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Old 03-13-2011, 09:44 PM   #18
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Re: HATS (heat attenuation throttle system)

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Originally Posted by DRW View Post
Perhaps a more suitable tactic would be to ask 'How is this possible?'
After all, he didn't say he was running max boost, he said he's getting 1/2psi during light load freeway driving.

I've seen a similar effect on my car which has a turbocharger, 7.9:1 compression and lean burn capability. If I accelerate gently on a slight uphill I can stay in lean burn mode with the AF ratio around 18.0:1 and see the boost gauge reach 1 to 2 psi before it drops out of lean burn mode. The car is not making max power at that point because the AF ratio is much too lean. BTW the max boost I run on my car is 24psi with much richer AF ratio.

I'd like to add heat to the intake charge somehow, or maybe a fuel heater to help the fuel vaporize but it will be tricky since I have conflicting goals of keeping high HP along with high FE. How do I heat the air or fuel during cruise while being able to feed the engine cool air and fuel at full throttle? I wonder if a small air to water intercooler could warm the intake air enough if it was fed with hot engine coolant, but not be able to pass much heat during max airflow and keep intake temp low enough for good power? If anything the air/water intercooler might allow a larger grill block since the radiator wouldn't have to shed as much heat.
Thanks for the input!!!

My stock 91 AWD Talon Auto at 70mph will be at 0 to 1psi. on the stock map.

Some data from my turbo-charged Honda.

Engine 98 CI. Four Cylinder.
RPM 2500
65 MPH
HP needed to maintain 65 MPH is around 17HP

Example #1 (stock at light freeway load)
ABS/KPA 63
IAT 100*F
A/F 14.7
Air lbs/min 2.30 = 17 HP
Fuel lbs/min 0.0392 per injector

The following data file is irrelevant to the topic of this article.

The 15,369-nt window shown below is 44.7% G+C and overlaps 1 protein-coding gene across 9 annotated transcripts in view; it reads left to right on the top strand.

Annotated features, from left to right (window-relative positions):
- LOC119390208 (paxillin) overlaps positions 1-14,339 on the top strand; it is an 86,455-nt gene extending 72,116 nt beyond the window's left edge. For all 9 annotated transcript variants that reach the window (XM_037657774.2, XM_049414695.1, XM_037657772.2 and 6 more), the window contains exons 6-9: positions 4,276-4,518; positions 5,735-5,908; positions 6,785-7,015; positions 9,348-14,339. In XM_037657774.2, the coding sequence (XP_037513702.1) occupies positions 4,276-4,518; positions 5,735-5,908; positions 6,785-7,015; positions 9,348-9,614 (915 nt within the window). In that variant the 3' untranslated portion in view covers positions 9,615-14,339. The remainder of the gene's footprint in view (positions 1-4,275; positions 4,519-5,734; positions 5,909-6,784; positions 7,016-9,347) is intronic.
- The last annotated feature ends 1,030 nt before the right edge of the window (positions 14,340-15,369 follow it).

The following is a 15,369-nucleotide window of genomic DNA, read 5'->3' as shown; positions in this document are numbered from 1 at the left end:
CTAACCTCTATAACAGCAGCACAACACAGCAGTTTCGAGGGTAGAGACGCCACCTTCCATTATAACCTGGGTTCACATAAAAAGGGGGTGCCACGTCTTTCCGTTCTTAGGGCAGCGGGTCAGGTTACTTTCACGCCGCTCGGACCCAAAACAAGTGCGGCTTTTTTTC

MPG 41

Example #2 (stock at WOT)
ABS/KPA 100 (WOT)
IAT 100*F
A/F 14.7
Air lbs/min 6.65 = 33 HP (Over the 17 HP so car accelerates).
Fuel lbs/min 0.0621 per injector
MPG 26

Example #3 (turbo-charge at .5psi)
ABS/KPA 103 (WOT)
IAT 100*F
A/F 14.7
Air lbs/min 3.77 = 34 HP (Over the 17 HP so car accelerates).
Fuel lbs/min 0.0642 per injector
MPG 25

Example #4 (turbo charge .5psi w/heated air)
ABS/KPA 103 (20-30% throttle)
IAT 300*F
A/F 14.7
Air lbs/min 2.78 = 28 HP (Over the 17 HP so car accelerates).
Fuel lbs/min 0.0473 per injector
MPG 34.5

Example #5 (turbo charge .5psi w/heated air and lean burn)
ABS/KPA 103 (25-40% throttle)
IAT 300*F
A/F 28.0
Air lbs/min 2.78 (17 HP)
Fuel lbs/min 0.0248 per injector
MPG 66.0


Howard,

I think were in agreement that when you increase intake air temperature you will have to open the throttle up more then before based on the engine needing x amount of air density? In doing so you will reduce intake pumping losses. So this makes the engine more efficient or creates a better BSFC number. This is what I did with the Honda last year.

What I think you don't agree with is a turbo engine can run at vacuum or a small amount of boost and make less then WOT HP? I have seen this happen on several lean burn engines from a 351 CI Ford to a 1.5L Honda.

This is what I have found. As soon as you start taking away fuel and leaning the engine out you will notice that you will have to increase the throttle position. When I first experienced this, I thought the engine was hunting for more fuel. So I decreased values in the fuel cells towards vacuum. This didn't help and the engine still wanted the throttle to be open more. So the question is whats happening?